Education and news for smart DIY landlords!
Do you have tenants who are constantly disrupting neighbors? Or are they causing a commotion and damaging your rental property?
If you haven’t had one yet, that’s great. However, it is still best to prepare in case you encounter a problem tenant in the future.
It’s inevitable. There’s going to be one at some point.
So we have listed 6 sure-fire ways on how to deal with them:
Now, this is before you even find out that the tenant is problematic, but if you have a proper contract then you’ll save yourself a lot of future headaches.
Don’t do it on your own. Hire a lawyer to help you draft and finalize it, so you’re sure that all bases are covered. If you’re not sure how to find one, we have tips that can help you.
Think of every possible scenario that may come up. It’s going to be an additional expense on your part but it’s going to save you money, too, in case it has to come down into a legal battle.
Write everything in black and white.
When doing the contract signing and say, you agree on certain requests of the to-be tenant, never agree verbally. Update the contract first. Encourage the tenant to read everything carefully, so you’re sure that you both agree on the terms stated.
Your rental property is a business. You have rights as the landlord or property manager, and your tenants have rights as well.
If there's a breach in the contract, enforce your agreement without resorting to yelling or physical contact. Hopefully, if an issue can be settled amicably between you and the tenant and whoever else is involved, then that’s great. Legal action is your last resort.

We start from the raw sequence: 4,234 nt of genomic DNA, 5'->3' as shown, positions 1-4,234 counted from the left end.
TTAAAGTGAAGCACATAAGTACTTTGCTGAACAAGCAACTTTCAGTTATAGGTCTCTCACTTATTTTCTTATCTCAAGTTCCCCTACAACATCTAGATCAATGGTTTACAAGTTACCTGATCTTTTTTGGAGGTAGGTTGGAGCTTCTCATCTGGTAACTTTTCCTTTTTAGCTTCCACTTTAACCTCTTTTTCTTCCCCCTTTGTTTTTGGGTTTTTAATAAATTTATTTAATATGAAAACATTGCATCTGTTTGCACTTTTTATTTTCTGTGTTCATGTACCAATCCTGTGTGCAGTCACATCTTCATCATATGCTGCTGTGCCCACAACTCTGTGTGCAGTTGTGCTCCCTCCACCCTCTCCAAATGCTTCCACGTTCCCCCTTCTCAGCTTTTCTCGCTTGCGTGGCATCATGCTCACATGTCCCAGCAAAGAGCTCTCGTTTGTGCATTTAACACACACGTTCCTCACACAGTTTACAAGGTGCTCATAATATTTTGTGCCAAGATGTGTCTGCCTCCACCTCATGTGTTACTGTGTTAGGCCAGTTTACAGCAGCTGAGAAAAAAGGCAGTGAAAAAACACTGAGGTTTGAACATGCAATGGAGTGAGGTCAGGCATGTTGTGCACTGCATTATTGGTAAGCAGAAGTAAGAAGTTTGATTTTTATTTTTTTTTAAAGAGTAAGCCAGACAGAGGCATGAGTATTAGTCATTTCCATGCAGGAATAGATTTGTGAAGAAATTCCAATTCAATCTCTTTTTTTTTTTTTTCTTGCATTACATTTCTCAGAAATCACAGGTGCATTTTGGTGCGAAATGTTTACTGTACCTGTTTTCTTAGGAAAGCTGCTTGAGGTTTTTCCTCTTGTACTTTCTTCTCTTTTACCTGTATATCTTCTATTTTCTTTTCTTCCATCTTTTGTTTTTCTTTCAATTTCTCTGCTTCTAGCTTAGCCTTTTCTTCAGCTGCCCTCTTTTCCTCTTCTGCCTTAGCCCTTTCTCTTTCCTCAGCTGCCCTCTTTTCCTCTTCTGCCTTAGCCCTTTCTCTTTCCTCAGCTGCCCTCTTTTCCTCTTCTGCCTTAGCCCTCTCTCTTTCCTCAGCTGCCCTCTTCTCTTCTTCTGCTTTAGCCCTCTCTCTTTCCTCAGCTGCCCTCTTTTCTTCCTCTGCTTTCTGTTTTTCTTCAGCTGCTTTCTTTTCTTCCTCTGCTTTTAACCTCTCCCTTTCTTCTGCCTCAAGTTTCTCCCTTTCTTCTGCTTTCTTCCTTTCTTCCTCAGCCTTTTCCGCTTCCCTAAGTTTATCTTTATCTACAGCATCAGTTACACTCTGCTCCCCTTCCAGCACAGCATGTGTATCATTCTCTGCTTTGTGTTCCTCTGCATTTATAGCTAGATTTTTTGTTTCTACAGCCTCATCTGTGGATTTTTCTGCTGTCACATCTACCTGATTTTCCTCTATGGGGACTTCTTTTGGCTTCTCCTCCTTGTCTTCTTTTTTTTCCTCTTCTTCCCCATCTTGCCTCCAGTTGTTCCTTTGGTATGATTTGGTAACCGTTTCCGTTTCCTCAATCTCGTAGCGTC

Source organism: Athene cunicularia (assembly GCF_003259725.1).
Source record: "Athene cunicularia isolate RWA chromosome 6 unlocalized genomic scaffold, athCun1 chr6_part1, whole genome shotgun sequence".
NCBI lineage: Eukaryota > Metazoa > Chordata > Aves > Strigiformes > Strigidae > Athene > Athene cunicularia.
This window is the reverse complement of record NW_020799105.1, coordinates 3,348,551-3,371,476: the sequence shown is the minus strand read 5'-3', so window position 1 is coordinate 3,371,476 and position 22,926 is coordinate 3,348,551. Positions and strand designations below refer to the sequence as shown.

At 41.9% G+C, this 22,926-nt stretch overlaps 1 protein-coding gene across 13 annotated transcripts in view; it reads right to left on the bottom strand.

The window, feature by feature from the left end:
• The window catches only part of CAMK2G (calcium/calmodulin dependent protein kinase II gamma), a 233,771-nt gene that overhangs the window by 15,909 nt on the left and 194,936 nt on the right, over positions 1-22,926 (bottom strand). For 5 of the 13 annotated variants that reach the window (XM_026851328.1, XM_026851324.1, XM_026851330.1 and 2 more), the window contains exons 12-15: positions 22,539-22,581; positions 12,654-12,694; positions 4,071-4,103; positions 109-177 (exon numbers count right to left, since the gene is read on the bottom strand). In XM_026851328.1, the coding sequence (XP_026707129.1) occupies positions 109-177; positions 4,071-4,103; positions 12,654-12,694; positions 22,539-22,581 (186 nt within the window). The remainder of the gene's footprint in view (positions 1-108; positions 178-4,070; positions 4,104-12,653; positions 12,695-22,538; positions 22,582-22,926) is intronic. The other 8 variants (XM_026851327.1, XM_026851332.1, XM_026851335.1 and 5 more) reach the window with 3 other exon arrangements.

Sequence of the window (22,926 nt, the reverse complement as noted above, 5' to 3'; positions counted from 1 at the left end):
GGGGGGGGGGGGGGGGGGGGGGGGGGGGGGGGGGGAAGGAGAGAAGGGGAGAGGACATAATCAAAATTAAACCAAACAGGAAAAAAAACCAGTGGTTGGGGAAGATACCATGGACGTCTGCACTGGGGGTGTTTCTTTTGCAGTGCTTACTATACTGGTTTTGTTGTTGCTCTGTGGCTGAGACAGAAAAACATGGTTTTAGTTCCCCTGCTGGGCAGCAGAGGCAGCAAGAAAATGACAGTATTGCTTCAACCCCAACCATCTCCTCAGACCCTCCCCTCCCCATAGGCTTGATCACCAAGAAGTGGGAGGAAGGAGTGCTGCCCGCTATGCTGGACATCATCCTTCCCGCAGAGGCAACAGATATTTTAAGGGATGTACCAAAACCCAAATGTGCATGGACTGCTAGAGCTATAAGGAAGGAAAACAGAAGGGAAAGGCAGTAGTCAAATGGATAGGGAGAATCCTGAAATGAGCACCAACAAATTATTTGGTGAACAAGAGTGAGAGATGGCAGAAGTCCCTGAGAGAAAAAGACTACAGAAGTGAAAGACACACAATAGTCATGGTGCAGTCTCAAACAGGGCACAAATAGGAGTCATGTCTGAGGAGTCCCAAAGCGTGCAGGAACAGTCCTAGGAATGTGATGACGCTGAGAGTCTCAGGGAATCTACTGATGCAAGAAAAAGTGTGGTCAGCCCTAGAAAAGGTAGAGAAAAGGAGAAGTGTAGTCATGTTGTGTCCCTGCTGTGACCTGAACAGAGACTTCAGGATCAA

Even when the tenant is clearly at fault, don’t lose your cool and follow legal procedures.
If in case, your tenant changes his/her ways and was probably just having a hard time when he showed bad behavior, strive to always be civil.
Being civil and professional after an issue gets resolved doesn’t mean you’ll forget. Keep an account of everything that transpired (the agreement, messages, warning letters you might have sent, footages, etc.). Make sure to keep these on file just in case it happens again. Nobody wants to end up at court but it’s best to have whatever you can use as evidence from the previous misbehavior.
If it’s an issue with neighbors and your tenant is at fault, get written statements with date and time. If it’s non-payment, prepare proofs that the tenant has failed to pay. If it’s damage to your property, keep any correspondence and bills from repair.
I cannot say this any better but if you want fewer headaches in dealing with bad tenants or in running the show in general, hire a property manager. They’ll do the “dirty work” for you while you focus on other things.
If you have proof, call the police. You can’t handle everything, so let the law handle it. If there are eye-witnesses, ask for their statement and assure them that their identities will be confidential.
This is after you have exhausted all possible means to settle with the tenant. Hire a lawyer to help you with this to make sure that you’re following state and country laws. There had been a lot of instances when landlords commit eviction mistakes. Don’t do anything where tables can be turned against you.
There are different legal reasons for getting evicted. States may have different laws governing rentals and eviction, so familiarize yourself with these beforehand.
Hopefully, these tips will help you deal with bad tenants in the future or with existing ones. No one wants to reach this point but it’s better to be ready than not at all!
If you’re ready, make Landlord Prep your go-to resource for landlording education. Here, we offer a complete DIY landlording course to get you on the right track. Join our academy today. If you want, you can check out Flavia’s real estate investing webinar first!